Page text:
Start with the sound on this historical reissue, capturing a long-unavailable LP first released in 1952. It makes the most of what was there, sacrificing pleasant surfaces for maximum dynamic range, and even allowing some distortion on the highs and lows. This was exactly the right decision in this case, for it plays to the magnificent strengths of harpsichordist Fernando Valenti, one of the early lights of early music. The original liner notes of the Lyrchord-label LP, reproduced in the booklet, are a real period piece with their masculine-feminine terminology and the confident assertion "it is certain that the present readings approximate very closely a typical performance of Bach's day." They do nothing of the sort; this was still the Romantics' Bach, with the harpsichordist trying to show that the instrument could match the piano for expressiveness. But the booklet does capture something of the excitement at the new stage in Baroque keyboard interpretation Valenti's playing embodied: the discovery of the dramatic effects shifts in register and keyboard could accomplish on a harpsichord. The instrument Valenti played is not identified; it was a mighty beast. He exploited it to the maximum, here picking six of Bach's most imposing quasi-improvisatory pieces and loading onto them every bit of contrast they could stand. The overall effect, especially in the atmosphere of transcendence given the final Allegro of the Praeludium, Fugue, and Allegro in E flat major, BWV 998, which seems to proclaim its triumph over the contrapuntal shackles of the fugue, is stunning, and the remastering is there to capture it all. A superior historical reissue.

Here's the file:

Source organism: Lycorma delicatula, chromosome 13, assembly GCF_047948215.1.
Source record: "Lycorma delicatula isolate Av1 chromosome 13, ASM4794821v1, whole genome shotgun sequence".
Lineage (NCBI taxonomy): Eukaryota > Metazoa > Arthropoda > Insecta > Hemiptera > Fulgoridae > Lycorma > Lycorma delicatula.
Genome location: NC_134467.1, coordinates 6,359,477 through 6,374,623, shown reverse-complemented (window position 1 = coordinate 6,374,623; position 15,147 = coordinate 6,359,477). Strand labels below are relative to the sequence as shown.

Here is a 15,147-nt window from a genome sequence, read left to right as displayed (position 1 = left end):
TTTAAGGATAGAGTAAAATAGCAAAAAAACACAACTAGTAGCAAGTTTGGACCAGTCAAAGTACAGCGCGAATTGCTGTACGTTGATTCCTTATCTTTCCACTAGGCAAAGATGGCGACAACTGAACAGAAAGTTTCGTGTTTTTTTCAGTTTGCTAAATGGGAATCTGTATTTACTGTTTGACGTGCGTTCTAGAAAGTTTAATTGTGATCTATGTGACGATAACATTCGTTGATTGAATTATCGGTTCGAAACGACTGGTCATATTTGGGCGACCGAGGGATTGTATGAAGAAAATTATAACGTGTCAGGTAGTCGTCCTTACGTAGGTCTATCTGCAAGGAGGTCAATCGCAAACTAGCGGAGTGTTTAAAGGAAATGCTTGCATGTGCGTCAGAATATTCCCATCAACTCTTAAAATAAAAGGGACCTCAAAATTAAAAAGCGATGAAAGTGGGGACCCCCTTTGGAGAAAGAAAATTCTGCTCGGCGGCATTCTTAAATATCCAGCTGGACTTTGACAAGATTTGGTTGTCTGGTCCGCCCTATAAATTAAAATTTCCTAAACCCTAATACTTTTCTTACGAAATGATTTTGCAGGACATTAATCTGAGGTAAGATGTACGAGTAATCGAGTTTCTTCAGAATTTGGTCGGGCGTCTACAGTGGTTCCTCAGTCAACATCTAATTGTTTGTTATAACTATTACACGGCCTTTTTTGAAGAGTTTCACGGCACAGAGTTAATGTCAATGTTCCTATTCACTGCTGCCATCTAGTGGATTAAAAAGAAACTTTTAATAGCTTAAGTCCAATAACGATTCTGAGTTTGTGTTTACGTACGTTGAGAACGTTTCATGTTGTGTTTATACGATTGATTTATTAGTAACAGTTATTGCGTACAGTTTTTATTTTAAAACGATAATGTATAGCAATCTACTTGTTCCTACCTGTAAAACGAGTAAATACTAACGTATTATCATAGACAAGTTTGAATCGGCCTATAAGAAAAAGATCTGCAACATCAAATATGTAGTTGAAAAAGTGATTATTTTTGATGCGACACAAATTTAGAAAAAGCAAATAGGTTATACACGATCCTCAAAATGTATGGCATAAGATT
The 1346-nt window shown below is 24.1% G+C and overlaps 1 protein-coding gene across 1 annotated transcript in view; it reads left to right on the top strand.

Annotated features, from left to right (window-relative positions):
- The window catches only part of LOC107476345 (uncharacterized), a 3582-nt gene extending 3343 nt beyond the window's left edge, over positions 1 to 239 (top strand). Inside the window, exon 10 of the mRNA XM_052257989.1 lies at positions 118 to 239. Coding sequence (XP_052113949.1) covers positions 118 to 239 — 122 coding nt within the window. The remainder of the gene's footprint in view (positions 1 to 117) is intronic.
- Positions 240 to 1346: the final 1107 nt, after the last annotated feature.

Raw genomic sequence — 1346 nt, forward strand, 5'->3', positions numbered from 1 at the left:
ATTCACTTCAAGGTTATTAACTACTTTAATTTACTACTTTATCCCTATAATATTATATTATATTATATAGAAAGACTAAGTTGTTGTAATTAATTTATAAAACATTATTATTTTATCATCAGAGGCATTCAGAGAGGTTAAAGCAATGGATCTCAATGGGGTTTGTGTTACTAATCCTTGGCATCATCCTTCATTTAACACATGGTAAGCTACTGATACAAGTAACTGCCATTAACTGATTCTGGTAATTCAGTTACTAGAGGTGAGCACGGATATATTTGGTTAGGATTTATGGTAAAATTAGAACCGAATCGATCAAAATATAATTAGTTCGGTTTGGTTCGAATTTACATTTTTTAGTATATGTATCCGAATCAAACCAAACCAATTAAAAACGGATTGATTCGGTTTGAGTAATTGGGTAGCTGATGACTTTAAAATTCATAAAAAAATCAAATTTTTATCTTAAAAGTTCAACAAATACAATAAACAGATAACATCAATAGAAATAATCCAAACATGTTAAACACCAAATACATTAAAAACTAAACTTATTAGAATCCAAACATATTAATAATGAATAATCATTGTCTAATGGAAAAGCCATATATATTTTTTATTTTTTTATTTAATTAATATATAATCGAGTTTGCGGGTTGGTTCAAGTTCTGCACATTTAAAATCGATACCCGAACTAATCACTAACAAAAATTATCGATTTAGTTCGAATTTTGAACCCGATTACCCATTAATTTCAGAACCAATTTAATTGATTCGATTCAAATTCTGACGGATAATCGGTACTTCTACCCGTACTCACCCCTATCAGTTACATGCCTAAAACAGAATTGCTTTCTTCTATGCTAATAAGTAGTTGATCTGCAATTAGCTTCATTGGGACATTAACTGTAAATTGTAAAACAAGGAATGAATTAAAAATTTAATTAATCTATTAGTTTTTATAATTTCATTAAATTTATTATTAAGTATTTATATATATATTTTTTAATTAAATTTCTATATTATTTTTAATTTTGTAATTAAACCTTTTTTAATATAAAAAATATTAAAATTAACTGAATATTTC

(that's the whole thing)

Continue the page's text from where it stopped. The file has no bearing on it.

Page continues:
AllMusic Review by James Manheim